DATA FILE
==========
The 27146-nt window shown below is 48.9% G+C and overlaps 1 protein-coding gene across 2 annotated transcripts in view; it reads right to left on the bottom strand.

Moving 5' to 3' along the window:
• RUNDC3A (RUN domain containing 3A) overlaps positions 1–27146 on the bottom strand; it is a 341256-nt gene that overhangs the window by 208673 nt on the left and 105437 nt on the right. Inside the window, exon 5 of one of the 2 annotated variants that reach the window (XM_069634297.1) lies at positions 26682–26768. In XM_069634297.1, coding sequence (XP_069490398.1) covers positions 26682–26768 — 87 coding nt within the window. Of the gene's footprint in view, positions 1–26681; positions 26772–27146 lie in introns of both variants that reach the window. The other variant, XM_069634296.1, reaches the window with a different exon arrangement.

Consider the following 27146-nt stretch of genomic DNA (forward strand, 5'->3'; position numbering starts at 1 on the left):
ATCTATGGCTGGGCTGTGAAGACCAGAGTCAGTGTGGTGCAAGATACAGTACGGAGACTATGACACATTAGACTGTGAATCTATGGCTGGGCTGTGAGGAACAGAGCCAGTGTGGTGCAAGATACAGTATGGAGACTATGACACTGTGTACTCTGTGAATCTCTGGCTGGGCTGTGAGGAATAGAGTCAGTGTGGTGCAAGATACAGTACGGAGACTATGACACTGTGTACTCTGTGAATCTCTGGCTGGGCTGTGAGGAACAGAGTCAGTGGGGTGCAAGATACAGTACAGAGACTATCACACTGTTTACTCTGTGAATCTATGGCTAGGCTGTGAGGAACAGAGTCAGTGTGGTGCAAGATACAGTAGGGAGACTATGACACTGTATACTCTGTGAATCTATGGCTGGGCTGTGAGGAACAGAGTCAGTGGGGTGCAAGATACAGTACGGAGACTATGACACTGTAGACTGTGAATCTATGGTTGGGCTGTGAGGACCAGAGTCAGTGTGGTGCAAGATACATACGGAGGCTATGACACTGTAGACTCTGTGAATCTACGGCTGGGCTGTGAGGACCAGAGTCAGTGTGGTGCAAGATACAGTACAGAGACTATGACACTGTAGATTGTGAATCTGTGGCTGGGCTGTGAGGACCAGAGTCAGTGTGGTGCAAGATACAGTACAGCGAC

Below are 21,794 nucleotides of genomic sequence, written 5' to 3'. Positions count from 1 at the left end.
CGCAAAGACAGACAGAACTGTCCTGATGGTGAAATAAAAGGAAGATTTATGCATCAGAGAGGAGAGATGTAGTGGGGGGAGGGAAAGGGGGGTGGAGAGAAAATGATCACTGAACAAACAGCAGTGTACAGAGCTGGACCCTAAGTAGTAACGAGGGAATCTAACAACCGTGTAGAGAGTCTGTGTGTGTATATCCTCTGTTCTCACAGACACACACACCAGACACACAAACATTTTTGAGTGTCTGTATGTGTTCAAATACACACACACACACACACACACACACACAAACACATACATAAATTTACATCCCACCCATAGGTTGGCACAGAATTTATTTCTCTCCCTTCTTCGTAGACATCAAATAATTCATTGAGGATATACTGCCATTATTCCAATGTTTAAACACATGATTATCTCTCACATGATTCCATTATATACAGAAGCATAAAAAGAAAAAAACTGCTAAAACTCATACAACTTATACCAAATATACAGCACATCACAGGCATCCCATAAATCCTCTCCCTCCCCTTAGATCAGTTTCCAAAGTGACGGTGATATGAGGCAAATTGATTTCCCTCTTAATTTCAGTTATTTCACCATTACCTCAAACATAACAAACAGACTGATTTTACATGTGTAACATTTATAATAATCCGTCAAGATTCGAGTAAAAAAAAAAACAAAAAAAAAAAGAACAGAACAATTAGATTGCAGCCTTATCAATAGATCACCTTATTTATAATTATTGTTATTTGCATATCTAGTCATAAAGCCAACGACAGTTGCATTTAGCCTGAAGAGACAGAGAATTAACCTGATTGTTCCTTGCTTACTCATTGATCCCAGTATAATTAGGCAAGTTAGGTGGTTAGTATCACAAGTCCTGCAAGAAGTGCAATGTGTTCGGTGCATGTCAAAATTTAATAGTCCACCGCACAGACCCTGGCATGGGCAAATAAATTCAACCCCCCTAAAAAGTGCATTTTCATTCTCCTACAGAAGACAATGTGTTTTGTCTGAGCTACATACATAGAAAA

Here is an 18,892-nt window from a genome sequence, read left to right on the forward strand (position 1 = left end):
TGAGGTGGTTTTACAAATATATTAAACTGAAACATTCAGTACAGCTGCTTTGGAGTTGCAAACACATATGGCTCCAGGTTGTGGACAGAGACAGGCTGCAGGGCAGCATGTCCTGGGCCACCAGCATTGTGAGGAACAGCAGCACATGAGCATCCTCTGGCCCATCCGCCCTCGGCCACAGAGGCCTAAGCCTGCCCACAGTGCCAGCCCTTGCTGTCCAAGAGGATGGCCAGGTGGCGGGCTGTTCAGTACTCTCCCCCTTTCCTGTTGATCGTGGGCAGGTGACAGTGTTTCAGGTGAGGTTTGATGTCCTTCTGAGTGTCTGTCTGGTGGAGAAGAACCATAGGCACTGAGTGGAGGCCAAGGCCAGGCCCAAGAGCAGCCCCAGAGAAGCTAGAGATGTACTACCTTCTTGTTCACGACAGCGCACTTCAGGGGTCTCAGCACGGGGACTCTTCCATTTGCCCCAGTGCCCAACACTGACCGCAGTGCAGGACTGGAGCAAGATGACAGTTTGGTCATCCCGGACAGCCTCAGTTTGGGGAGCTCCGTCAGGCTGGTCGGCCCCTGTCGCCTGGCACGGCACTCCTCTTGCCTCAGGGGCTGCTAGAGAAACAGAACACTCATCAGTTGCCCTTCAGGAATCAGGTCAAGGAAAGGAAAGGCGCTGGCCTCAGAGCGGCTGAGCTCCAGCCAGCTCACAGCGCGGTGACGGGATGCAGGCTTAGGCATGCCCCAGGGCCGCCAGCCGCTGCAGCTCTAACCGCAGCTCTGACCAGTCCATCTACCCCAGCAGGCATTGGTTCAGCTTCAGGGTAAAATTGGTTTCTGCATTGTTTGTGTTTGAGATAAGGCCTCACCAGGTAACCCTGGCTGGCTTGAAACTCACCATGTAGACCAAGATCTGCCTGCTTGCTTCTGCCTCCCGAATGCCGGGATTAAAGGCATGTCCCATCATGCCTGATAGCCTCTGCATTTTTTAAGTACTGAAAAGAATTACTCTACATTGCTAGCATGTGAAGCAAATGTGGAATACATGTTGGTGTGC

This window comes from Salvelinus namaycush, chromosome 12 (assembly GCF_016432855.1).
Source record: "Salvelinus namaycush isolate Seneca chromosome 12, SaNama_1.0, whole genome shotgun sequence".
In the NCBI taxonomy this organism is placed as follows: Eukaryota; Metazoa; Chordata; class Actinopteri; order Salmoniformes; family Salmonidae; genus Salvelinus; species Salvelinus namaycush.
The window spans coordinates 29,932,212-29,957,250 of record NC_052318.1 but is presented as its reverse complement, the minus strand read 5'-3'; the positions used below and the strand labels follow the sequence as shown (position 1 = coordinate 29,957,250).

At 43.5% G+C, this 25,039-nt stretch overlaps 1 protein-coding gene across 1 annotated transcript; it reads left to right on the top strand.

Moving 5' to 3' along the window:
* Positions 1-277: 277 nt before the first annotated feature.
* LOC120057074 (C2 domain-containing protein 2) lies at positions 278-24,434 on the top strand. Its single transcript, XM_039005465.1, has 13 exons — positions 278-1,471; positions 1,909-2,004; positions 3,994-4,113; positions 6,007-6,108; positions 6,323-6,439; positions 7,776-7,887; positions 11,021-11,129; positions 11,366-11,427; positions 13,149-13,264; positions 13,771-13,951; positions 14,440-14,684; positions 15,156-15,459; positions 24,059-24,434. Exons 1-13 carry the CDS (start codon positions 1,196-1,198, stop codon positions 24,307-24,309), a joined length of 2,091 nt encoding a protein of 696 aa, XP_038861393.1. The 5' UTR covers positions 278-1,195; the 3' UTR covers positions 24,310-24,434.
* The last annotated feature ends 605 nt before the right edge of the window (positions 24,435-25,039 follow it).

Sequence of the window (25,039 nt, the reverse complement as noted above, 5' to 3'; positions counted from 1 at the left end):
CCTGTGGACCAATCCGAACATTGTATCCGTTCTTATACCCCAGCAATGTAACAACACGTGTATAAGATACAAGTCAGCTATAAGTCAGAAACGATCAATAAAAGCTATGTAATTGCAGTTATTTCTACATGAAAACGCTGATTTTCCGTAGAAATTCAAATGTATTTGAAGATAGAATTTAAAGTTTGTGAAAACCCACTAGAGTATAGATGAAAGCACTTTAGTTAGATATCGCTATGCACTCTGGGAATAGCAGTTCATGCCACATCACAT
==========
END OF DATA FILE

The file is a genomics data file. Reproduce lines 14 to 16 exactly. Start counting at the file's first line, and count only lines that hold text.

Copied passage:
At 43.5% G+C, this 25,039-nt stretch overlaps 1 protein-coding gene across 1 annotated transcript; it reads left to right on the top strand.

Moving 5' to 3' along the window:
* Positions 1-277: 277 nt before the first annotated feature.